13th MC Elections Q&A

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Law Zhe Wen (running for President) giving his speech.

Not satisfied with the disproportionate emphasis on social or bonding activities and the management committee’s (MC) perceived role as a mere organiser of welfare events, student nominees for the 13th MC promised to pay more attention to academic programmes – within and beyond the classroom – in USP. And with the rapid emergence of residential and scholastic alternatives in the university, the need to maintain (or possibly, reinvent) its uniqueness has heightened. Community service involvement, alumni relations, and Rag were other hot-button issues raised last night.

Clearly, drastic change in the status quo – to a vision of USP that may have been forgotten in recent years – were on the minds of many of the candidates. Talia Seet, running for Vice President (Community Life), wanted to “work towards a USP that is potentially and fundamentally different”; an interdisciplinary community that is dynamic, curious, and concerned.

Varun Soni – running for Vice-President (Student Welfare) – explained that “the USP is an academic programme, … [and that] it should be a breeding ground for ideas to have sex”, alluding to the title of a TED Talk by Matt Ridley, a British scientist and journalist. He then challenged the audience to envision their ideal USC, and to think about their corresponding roles.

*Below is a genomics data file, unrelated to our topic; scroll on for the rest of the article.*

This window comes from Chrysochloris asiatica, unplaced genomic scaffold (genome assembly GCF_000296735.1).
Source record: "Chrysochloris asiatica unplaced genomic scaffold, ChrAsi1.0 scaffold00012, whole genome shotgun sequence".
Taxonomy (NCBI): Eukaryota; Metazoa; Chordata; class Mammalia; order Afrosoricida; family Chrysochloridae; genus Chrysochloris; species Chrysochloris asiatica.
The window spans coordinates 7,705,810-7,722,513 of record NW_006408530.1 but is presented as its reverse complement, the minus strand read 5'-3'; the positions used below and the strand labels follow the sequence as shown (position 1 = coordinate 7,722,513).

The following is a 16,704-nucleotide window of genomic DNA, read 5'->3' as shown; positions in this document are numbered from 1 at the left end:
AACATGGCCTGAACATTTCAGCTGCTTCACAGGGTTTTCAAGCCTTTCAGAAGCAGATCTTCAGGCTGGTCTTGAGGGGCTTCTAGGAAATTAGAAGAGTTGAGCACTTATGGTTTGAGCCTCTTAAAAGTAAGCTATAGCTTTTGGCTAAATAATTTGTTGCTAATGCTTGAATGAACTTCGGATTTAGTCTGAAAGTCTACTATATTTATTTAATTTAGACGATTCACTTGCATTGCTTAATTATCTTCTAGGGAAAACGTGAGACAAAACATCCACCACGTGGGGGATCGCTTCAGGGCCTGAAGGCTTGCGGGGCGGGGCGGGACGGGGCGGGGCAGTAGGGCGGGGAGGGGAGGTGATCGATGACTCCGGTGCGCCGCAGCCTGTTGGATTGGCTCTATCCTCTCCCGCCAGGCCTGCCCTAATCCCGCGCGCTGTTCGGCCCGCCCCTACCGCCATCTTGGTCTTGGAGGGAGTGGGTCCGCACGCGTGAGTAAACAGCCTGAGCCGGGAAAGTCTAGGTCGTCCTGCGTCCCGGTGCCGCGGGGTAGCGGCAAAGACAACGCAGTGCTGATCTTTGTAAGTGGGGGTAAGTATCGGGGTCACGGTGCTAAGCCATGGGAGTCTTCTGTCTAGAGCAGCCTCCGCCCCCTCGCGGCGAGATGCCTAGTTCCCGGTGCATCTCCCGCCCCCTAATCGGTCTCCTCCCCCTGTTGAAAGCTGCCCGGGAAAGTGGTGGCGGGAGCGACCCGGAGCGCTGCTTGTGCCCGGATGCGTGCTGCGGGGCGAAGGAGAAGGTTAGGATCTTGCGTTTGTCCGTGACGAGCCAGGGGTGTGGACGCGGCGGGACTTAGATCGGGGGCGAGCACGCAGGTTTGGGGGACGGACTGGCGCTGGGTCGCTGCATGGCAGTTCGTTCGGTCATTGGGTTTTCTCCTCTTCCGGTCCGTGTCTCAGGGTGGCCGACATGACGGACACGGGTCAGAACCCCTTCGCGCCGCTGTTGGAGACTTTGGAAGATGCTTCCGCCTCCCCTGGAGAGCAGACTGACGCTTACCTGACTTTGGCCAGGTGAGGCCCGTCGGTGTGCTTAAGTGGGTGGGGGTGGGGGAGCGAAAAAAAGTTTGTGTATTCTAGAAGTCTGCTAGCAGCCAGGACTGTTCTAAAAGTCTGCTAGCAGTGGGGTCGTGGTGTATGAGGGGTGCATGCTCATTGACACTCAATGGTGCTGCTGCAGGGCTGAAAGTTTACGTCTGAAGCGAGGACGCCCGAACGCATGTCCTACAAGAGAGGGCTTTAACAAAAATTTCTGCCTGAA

This view was affirmed by the potential Director of Academic Affairs Elson Ng, who described the prevalent reluctance of some USP students to venture beyond their intellectual comfort zone. “Minority academic groups” tend to be neglected, and future inquiry modules could and should include underrepresented fields such as Engineering and Chemistry. He contended that USP students should be willing to try out new modules within the structured curriculum, and how there should be more intellectual discourse outside of classes. When asked how he would improve the current curriculum and reduce incompatibilities with some minority majors such as Architecture, Elson said that he would look into more collaboration with partner faculties. He also felt that informal learning was an important part of the USP experience, and this culture of curiosity could be encouraged by facilitating the organisation of academic events such as Confluence and also supporting academic interest groups.

Jonathan Chua, running for the position of Honorary General Secretary, personally felt that USC should not simply aim to be a multidisciplinary and vibrant community, but also aspire to be more politically active, highlighting the need to “revitalise a spirit of constructive criticism”. He proposed a participatory budget involving key stakeholders, which will then be approved through a referendum. Student government was an opportunity for the political leaders of tomorrow to practice democratic ideas, as what you will do here will affect the future of Singapore, he said.